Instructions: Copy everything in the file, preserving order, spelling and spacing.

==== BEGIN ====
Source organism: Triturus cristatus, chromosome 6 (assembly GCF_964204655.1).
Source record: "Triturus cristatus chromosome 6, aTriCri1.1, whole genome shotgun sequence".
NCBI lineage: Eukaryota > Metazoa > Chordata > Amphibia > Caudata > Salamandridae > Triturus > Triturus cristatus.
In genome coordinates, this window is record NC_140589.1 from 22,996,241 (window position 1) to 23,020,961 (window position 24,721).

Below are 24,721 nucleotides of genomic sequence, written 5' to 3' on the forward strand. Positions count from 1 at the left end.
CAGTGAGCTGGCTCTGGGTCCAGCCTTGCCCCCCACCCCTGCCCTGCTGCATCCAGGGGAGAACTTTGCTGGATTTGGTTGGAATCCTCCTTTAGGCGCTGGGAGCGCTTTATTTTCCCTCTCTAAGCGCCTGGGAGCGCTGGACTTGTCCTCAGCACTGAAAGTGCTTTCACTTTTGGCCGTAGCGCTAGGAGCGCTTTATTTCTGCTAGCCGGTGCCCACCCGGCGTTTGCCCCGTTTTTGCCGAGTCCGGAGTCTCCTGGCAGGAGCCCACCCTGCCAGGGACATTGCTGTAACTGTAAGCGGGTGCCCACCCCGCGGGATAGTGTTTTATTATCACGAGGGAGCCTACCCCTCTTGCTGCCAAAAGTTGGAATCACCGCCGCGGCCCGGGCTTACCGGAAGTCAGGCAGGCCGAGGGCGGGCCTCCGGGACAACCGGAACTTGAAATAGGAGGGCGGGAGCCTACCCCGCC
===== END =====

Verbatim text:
Source organism: Triturus cristatus, chromosome 6 (assembly GCF_964204655.1).
Source record: "Triturus cristatus chromosome 6, aTriCri1.1, whole genome shotgun sequence".
NCBI lineage: Eukaryota > Metazoa > Chordata > Amphibia > Caudata > Salamandridae > Triturus > Triturus cristatus.
In genome coordinates, this window is record NC_140589.1 from 22,996,241 (window position 1) to 23,020,961 (window position 24,721).

Below are 24,721 nucleotides of genomic sequence, written 5' to 3' on the forward strand. Positions count from 1 at the left end.
CAGTGAGCTGGCTCTGGGTCCAGCCTTGCCCCCCACCCCTGCCCTGCTGCATCCAGGGGAGAACTTTGCTGGATTTGGTTGGAATCCTCCTTTAGGCGCTGGGAGCGCTTTATTTTCCCTCTCTAAGCGCCTGGGAGCGCTGGACTTGTCCTCAGCACTGAAAGTGCTTTCACTTTTGGCCGTAGCGCTAGGAGCGCTTTATTTCTGCTAGCCGGTGCCCACCCGGCGTTTGCCCCGTTTTTGCCGAGTCCGGAGTCTCCTGGCAGGAGCCCACCCTGCCAGGGACATTGCTGTAACTGTAAGCGGGTGCCCACCCCGCGGGATAGTGTTTTATTATCACGAGGGAGCCTACCCCTCTTGCTGCCAAAAGTTGGAATCACCGCCGCGGCCCGGGCTTACCGGAAGTCAGGCAGGCCGAGGGCGGGCCTCCGGGACAACCGGAACTTGAAATAGGAGGGCGGGAGCCTACCCCGCC